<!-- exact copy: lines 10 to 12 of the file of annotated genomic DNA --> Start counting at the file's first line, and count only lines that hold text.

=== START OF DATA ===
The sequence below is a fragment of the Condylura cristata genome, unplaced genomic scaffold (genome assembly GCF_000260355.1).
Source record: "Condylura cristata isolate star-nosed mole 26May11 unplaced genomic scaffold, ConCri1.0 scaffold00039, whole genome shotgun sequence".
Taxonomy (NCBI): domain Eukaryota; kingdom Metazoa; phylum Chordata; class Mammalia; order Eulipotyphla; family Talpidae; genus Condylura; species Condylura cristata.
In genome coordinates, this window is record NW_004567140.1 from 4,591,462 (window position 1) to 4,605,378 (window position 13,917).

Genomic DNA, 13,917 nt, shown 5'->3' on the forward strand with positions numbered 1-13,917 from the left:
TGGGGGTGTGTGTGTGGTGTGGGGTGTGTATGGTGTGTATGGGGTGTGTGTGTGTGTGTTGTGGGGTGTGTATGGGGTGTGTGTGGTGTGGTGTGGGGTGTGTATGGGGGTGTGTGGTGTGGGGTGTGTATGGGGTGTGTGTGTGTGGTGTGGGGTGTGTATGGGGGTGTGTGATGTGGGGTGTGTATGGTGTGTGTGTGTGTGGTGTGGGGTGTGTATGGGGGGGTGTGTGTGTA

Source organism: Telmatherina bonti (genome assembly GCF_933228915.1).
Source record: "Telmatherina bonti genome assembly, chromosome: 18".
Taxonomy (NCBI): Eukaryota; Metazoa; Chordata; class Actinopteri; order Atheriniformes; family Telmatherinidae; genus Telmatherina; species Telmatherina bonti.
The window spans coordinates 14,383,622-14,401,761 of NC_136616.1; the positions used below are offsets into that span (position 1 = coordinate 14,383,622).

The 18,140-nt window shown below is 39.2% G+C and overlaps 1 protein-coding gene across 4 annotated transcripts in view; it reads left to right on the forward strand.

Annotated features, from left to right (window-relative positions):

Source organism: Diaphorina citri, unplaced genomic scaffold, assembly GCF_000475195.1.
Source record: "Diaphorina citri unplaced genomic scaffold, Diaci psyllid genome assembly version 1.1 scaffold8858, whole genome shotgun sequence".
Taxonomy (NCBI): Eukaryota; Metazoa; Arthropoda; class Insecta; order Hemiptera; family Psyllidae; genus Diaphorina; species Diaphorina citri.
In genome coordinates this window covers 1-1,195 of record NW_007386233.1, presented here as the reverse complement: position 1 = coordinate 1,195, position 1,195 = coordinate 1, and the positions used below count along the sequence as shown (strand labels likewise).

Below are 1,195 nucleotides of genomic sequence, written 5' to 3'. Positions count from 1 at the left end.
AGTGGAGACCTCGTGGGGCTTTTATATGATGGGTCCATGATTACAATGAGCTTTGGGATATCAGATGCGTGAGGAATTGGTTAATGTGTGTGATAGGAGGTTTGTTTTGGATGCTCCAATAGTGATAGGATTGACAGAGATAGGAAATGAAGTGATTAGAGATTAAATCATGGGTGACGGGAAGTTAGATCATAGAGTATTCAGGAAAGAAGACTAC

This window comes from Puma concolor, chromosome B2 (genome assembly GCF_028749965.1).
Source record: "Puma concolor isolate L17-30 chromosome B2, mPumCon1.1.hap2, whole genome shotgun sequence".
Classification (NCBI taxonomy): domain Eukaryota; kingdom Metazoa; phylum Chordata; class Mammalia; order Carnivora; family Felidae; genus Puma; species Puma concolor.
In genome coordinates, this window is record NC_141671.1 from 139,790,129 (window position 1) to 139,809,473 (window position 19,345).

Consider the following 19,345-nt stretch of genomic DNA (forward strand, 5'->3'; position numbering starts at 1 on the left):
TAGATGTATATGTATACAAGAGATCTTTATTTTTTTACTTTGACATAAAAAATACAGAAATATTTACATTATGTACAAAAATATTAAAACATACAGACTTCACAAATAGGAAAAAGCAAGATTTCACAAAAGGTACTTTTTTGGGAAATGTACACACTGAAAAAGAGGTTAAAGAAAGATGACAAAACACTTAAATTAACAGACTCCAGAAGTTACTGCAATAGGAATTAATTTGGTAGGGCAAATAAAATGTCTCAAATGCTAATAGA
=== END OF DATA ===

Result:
The window spans coordinates 14,383,622-14,401,761 of NC_136616.1; the positions used below are offsets into that span (position 1 = coordinate 14,383,622).

The 18,140-nt window shown below is 39.2% G+C and overlaps 1 protein-coding gene across 4 annotated transcripts in view; it reads left to right on the forward strand.

Annotated features, from left to right (window-relative positions):